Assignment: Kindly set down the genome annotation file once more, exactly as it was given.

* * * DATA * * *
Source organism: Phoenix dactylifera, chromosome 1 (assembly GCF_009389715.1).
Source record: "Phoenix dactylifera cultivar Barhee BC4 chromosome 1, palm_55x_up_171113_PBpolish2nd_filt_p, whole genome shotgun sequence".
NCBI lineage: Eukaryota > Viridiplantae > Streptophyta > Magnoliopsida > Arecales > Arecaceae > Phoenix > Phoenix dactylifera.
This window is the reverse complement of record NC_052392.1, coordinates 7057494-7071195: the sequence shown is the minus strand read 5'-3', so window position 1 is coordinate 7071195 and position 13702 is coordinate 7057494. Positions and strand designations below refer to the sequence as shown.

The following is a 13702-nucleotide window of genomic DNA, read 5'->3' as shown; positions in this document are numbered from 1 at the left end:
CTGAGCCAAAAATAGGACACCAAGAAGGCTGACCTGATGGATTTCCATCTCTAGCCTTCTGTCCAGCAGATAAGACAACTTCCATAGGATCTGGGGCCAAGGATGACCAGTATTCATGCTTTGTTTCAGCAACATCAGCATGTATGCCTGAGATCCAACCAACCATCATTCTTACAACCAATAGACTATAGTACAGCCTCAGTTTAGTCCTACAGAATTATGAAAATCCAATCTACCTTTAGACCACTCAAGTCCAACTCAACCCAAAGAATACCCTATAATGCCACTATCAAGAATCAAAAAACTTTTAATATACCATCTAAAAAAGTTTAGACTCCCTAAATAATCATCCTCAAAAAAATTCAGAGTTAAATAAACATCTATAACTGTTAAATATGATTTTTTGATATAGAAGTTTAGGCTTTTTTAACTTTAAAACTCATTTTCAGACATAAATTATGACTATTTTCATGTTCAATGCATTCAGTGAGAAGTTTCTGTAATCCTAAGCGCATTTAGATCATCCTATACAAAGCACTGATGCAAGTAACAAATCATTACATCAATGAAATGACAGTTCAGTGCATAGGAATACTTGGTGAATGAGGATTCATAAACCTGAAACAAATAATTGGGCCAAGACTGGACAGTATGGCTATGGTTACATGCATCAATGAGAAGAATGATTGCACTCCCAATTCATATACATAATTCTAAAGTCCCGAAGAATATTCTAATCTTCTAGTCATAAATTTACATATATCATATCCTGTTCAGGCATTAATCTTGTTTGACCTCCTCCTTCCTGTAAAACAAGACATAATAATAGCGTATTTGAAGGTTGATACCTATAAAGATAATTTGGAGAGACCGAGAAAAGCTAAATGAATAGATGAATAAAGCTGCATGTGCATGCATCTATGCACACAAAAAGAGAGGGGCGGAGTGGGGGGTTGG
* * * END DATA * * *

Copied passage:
Source organism: Phoenix dactylifera, chromosome 1 (assembly GCF_009389715.1).
Source record: "Phoenix dactylifera cultivar Barhee BC4 chromosome 1, palm_55x_up_171113_PBpolish2nd_filt_p, whole genome shotgun sequence".
NCBI lineage: Eukaryota > Viridiplantae > Streptophyta > Magnoliopsida > Arecales > Arecaceae > Phoenix > Phoenix dactylifera.
This window is the reverse complement of record NC_052392.1, coordinates 7057494-7071195: the sequence shown is the minus strand read 5'-3', so window position 1 is coordinate 7071195 and position 13702 is coordinate 7057494. Positions and strand designations below refer to the sequence as shown.

The following is a 13702-nucleotide window of genomic DNA, read 5'->3' as shown; positions in this document are numbered from 1 at the left end:
CTGAGCCAAAAATAGGACACCAAGAAGGCTGACCTGATGGATTTCCATCTCTAGCCTTCTGTCCAGCAGATAAGACAACTTCCATAGGATCTGGGGCCAAGGATGACCAGTATTCATGCTTTGTTTCAGCAACATCAGCATGTATGCCTGAGATCCAACCAACCATCATTCTTACAACCAATAGACTATAGTACAGCCTCAGTTTAGTCCTACAGAATTATGAAAATCCAATCTACCTTTAGACCACTCAAGTCCAACTCAACCCAAAGAATACCCTATAATGCCACTATCAAGAATCAAAAAACTTTTAATATACCATCTAAAAAAGTTTAGACTCCCTAAATAATCATCCTCAAAAAAATTCAGAGTTAAATAAACATCTATAACTGTTAAATATGATTTTTTGATATAGAAGTTTAGGCTTTTTTAACTTTAAAACTCATTTTCAGACATAAATTATGACTATTTTCATGTTCAATGCATTCAGTGAGAAGTTTCTGTAATCCTAAGCGCATTTAGATCATCCTATACAAAGCACTGATGCAAGTAACAAATCATTACATCAATGAAATGACAGTTCAGTGCATAGGAATACTTGGTGAATGAGGATTCATAAACCTGAAACAAATAATTGGGCCAAGACTGGACAGTATGGCTATGGTTACATGCATCAATGAGAAGAATGATTGCACTCCCAATTCATATACATAATTCTAAAGTCCCGAAGAATATTCTAATCTTCTAGTCATAAATTTACATATATCATATCCTGTTCAGGCATTAATCTTGTTTGACCTCCTCCTTCCTGTAAAACAAGACATAATAATAGCGTATTTGAAGGTTGATACCTATAAAGATAATTTGGAGAGACCGAGAAAAGCTAAATGAATAGATGAATAAAGCTGCATGTGCATGCATCTATGCACACAAAAAGAGAGGGGCGGAGTGGGGGGTTGG